NCX-4016 is a nitric oxide-releasing derivative of aspirin with antiplatelet activity.
In this study, researchers from Italy and France investigated the effect of NCX-4016 on gastrointestinal mucosa and platelet function in healthy human volunteers.
They performed a parallel-group, double-blind, placebo-controlled study.
The research team randomized 40 healthy subjects to receive 7 days of treatment with NCX-4016 (400 and 800 mg twice daily), aspirin (200 and 420 mg twice daily), or placebo.
They performed upper endoscopies were performed before and after the treatment period.
|NCX-4016 was found to be virtually devoid of gastric and duodenal toxicity.|
Gastroduodenal lesions were graded using a predefined scoring system.
The team investigated basal and post-treatment platelet aggregation in response to arachidonic acid (AA), serum thromboxane (TX) B2, and AA-stimulated platelet TXB2.
The research team found that the mucosal endoscopic injury score on day 7 was 0.63 in the placebo group, and 11 and 16.1 in the 200 and 420 mg aspirin groups, respectively.
NCX-4016 was found to be virtually devoid of gastric and duodenal toxicity, resulting in a total gastric and duodenal endoscopic score of 1.38 and 1.25.
In addition, NCX-4016 inhibited AA-induced platelet aggregation, as well as serum TXB2 and platelet TXB2 generation induced by AA, to the same extent as aspirin.
Dr Stefano Fiorucci's team concluded, "Addition of an NO-donating moiety to aspirin results in a new chemical entity that maintains cyclooxygenase-1 and platelet inhibitory activity while nearly avoiding gastrointestinal damage".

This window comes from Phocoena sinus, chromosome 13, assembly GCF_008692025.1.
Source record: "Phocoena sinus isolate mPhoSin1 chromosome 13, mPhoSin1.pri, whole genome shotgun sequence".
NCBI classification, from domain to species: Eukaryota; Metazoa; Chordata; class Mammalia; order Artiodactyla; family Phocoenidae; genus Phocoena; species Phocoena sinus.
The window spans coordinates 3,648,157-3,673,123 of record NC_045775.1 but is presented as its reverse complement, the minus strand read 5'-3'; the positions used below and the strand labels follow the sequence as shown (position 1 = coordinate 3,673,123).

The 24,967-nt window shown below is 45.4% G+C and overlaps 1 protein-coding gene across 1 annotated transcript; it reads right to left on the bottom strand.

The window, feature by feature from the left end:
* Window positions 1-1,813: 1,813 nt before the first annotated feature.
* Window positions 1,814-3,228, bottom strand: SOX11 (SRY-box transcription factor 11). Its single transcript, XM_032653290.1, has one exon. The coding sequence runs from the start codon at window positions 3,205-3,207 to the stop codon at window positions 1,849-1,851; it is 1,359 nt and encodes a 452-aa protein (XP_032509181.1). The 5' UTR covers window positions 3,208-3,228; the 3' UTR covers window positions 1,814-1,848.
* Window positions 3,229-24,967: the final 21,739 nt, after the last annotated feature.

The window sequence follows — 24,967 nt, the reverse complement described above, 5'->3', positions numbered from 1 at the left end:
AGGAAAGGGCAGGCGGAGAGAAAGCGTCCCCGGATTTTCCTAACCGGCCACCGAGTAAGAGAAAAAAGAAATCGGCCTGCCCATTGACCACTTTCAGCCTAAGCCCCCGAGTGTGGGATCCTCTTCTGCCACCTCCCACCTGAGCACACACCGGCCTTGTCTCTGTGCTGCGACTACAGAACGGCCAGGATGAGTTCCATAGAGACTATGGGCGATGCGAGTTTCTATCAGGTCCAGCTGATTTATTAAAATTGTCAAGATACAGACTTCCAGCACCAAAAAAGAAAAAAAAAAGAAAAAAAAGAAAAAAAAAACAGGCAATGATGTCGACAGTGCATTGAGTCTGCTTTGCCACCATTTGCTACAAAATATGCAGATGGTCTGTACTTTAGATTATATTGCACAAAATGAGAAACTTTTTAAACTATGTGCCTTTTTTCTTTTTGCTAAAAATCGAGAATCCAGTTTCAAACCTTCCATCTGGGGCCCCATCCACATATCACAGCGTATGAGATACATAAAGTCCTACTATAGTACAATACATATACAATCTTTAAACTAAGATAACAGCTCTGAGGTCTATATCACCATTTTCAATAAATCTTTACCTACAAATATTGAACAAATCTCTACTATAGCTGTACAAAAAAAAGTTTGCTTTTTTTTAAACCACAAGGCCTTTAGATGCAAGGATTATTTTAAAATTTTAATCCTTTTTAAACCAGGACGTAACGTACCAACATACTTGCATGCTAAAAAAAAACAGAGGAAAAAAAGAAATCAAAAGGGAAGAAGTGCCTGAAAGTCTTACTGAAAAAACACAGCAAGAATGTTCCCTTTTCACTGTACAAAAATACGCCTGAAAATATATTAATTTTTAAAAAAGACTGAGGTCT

In a related editorial in the same publication, Prof. David Peura, from the University of Virginia Health Sciences Center, USA, discusses the use of aspirin in cardiovascular disease.
He states that "Americans consume 29 billion tablets each year, of which almost 40% is for cardioprotection"
However, "Aspirin causes gastric and duodenal ulcers and, even at doses as low as 75 mg per day, substantially increases the risk of gastrointestinal bleeding".
"Altering its formulation by buffering or enteric coating does not seem to modify this risk of bleeding."
Prof. Peura also discusses Fiorucci et al's study - a first step toward producing safer aspirin.
He concludes, however, "Answers that are necessary before NO-aspirin can be recommended for general clinical use."